Milwaukee Bucks: All-Time Greatest 15 Man Roster

2 of 17

Don Nelson – Coach

Circumstance can be a funny thing, and Nelson’s influence on Milwaukee, and Bucks basketball typified that.

Don Nelson did not want to be the Bucks coach when he took on the job in 1976, he felt he simply wasn’t ready to be an NBA head coach yet, but fate and the team’s then owner Jim Fitzgerald had other ideas, and so began one of the greatest coaching careers the NBA has ever seen.

In an interview with ESPN’s Marc Stein prior to his Hall of Fame induction, Nelson recalled how it all started for him and the Bucks:

"I turned the job down three times, but Fitz made me do it. Larry [Costello] resigned suddenly, but I just wasn’t ready to be a head coach. I was 36 years old. I wanted to coach two or three years with Larry and then Jack Ramsay is the guy I really wanted to work under. I thought after six or seven years I’d know enough to be a head coach. That was my plan. But the third time Fitz said: “Just try it out. We’ll just have a handshake deal, so just try it out and we’ll move on after a year if you don’t like it.” We had a game in two days — they had to get somebody to stand in there — so that’s what we did. We tried it for a year."

After a year, there were signs of progress, and both Nelson and the team came to realize that the arrangement was a match made in heaven both on and off the court.

As Nelson told Tom Enlund in an interview for the Milwaukee Journal-Sentinel back in April 2012:

"I was a great fit for Milwaukee. I loved to drink beer and hang out and have fun, and I did a lot of that in Milwaukee. After practice, I used to go and have lunch and drink a few beers. Hang out in those establishments and then go back to work and watch more film."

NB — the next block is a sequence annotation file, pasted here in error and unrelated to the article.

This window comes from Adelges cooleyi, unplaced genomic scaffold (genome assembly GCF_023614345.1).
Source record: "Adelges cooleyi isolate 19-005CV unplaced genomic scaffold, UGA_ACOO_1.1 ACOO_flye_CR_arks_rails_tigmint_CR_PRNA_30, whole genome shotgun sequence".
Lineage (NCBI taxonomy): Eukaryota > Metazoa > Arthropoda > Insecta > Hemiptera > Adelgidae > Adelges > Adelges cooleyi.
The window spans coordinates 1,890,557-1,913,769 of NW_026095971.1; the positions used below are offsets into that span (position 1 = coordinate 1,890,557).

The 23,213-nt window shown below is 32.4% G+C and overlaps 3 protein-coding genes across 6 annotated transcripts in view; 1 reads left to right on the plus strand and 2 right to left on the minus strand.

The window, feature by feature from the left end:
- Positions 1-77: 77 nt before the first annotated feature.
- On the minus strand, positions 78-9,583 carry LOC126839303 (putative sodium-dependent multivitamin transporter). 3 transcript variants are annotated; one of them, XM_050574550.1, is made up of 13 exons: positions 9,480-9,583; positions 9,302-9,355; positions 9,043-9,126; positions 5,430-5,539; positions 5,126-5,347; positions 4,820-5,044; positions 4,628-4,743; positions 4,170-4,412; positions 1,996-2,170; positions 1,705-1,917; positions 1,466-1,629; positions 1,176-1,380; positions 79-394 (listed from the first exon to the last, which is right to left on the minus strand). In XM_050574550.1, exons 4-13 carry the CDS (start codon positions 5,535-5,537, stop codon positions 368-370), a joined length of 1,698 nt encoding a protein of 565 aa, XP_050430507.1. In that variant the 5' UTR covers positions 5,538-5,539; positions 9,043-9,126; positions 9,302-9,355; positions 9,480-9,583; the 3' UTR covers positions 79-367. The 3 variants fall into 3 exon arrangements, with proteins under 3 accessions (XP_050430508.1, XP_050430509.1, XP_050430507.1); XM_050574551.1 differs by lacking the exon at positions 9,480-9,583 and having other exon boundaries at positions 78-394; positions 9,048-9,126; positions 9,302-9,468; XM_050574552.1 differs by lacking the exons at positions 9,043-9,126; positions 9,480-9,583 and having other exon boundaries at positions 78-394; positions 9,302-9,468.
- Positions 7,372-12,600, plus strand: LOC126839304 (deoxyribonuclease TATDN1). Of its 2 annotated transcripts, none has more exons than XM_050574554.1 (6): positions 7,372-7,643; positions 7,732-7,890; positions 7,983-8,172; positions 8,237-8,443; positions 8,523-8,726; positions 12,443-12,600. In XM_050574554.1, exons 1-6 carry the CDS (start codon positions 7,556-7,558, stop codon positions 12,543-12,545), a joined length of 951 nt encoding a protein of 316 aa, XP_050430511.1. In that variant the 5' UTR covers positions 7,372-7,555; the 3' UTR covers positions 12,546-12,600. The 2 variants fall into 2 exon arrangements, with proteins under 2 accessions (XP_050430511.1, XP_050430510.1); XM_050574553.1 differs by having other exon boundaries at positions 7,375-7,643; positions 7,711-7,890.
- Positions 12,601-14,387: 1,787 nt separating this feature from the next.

It was in the film room in Milwaukee that Nelson did much of his best work too, coming up with ideas that would revolutionize not only how his team played the game, but how the NBA did as a whole.

If you think of today’s Bucks, much of the switching they do on defense and their exceptional understanding of how to rotate on that side of the ball, can be traced back in NBA history to Nelson’s Milwaukee teams.

Likewise, when Giannis Antetokounmpo takes the ball up the court and initiates plays, he embodies the point forward role that Nellie introduced with players like Marques Johnson and Paul Pressey.

Nelson’s Bucks made the playoffs for eight straight seasons in the 80s never dipping below 50 wins, as a two-way team who were consistently one of the league’s best. That spell included a run of three Conference Finals appearances in four years, although a title would elude Nelson and his troops.

Nellie may not have picked up a ring in Milwaukee or elsewhere as a coach, unlike Larry Costello, but I’m sure it was his continued influence on the way basketball gets played in the city, and his consistent record that saw him get voted as our greatest Bucks coach ever.

Next: Oscar Robertson